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Cobalt Phosphides

The phosphides of this metal are produced by similar methods. Co2P has a maximum freezing-point of 1386° C., and the eutectic between this and the freezing-point of the pure metal is at 1022° C. and corresponds to 16.6 per cent, of phosphorus.

The combination of phosphorus with nickel was studied by Pelletier, Davy and Maronneau (loc. cit.), also by Lampadius and Berthier. The methods included heating reduced nickel in the vapour of PCl3, heating copper phosphide and nickel in an electric arc furnace, the precipitation of a solution of the sulphate by nascent PH3 derived from phosphorus and alkali. The thermal diagram of the nickel-nickel phosphide system showed a first eutectic on the nickel side at about 886° C. and 11 per cent, phosphorus. The first compound Ni3P freezes at about 965° C., the second, Ni5P2, at about 1185° C. The compound Ni2P crystallised from the melt in grey needles at about 1112° C.; it is insoluble in single acids, but is attacked by chlorine or fused alkali. This compound was also made by heating copper phosphide and nickel in an electric arc furnace and by several of the methods mentioned above. Ni3P2 and Ni2P3 have also been reported.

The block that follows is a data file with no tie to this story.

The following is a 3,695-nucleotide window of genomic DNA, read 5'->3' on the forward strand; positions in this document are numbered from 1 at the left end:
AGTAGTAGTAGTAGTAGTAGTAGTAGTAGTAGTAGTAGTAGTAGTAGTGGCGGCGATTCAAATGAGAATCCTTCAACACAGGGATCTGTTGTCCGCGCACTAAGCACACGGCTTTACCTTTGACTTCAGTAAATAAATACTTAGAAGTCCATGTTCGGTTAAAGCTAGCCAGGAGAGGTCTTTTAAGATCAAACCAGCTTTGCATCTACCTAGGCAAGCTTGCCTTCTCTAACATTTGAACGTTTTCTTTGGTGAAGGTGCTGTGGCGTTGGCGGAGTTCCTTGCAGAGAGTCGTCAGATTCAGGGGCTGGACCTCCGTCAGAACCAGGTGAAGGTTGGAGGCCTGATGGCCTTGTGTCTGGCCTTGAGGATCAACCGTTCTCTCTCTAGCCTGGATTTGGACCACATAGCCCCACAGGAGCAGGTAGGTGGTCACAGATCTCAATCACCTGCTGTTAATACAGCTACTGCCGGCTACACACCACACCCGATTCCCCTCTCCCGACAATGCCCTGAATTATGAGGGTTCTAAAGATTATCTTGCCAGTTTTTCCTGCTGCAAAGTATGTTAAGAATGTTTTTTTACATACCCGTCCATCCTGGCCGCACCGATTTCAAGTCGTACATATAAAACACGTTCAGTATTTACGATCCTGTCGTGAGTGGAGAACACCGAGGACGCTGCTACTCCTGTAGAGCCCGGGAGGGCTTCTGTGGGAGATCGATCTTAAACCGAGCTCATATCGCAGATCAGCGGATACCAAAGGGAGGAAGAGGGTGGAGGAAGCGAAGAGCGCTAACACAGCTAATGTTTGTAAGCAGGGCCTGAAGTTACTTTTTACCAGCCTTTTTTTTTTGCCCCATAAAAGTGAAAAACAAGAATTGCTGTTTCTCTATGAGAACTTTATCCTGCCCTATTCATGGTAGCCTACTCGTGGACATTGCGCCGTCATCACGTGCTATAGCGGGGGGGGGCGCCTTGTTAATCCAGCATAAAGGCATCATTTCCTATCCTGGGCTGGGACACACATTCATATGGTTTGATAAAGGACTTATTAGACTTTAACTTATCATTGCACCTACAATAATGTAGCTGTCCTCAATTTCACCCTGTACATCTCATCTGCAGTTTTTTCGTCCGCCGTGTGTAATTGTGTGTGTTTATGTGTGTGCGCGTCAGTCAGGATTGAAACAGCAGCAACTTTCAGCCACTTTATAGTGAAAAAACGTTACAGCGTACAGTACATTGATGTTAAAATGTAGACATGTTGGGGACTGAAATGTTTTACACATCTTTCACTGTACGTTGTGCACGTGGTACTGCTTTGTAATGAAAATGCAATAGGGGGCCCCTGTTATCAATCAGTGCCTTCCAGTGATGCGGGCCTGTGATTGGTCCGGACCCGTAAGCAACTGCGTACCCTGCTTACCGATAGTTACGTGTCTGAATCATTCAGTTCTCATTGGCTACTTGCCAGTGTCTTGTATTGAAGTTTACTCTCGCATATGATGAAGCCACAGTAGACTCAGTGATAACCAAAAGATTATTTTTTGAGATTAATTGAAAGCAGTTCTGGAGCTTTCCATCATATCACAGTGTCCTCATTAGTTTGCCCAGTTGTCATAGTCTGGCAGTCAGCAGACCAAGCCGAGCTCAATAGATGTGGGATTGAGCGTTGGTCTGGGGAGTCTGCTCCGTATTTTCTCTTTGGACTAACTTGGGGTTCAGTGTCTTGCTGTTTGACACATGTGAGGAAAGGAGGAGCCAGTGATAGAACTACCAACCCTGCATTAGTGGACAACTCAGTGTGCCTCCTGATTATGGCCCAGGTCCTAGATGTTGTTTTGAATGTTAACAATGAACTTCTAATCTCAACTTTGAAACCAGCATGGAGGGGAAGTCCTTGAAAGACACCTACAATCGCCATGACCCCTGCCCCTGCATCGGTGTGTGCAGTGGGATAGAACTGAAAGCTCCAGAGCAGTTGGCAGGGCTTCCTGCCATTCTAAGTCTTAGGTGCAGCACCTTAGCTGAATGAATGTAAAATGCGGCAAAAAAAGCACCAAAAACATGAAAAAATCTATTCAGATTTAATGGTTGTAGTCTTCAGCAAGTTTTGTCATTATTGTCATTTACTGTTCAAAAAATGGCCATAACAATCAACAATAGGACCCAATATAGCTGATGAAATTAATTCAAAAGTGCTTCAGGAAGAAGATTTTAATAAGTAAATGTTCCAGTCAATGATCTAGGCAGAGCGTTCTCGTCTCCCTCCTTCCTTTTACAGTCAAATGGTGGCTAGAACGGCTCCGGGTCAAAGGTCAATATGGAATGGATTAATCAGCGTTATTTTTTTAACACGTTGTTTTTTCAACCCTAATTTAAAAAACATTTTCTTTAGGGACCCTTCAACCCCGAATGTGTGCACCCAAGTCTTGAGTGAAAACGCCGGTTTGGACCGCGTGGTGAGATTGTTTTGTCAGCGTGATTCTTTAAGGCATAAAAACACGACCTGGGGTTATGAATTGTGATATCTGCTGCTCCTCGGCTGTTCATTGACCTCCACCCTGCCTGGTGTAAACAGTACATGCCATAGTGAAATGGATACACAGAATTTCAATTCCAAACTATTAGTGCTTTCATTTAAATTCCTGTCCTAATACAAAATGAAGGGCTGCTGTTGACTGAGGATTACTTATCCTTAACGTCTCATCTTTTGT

Some of the metals of the platinum group, including platinum itself, form phosphides. These alloys were investigated in a qualitative manner by Pelletier, Granger and others. The compound Pt5P3, formed by heating finely divided platinum with phosphorus at a white heat, was a white substance of metallic appearance, which lost phosphorus when heated, giving Pt2P, and platinum when treated with aqua regia, leaving PtP. These compounds were insoluble in single acids and either slightly soluble or insoluble in aqua regia. The black precipitate produced by the action of PH3 on PtCl4 may be a hydrophosphide Pt(H2P2).
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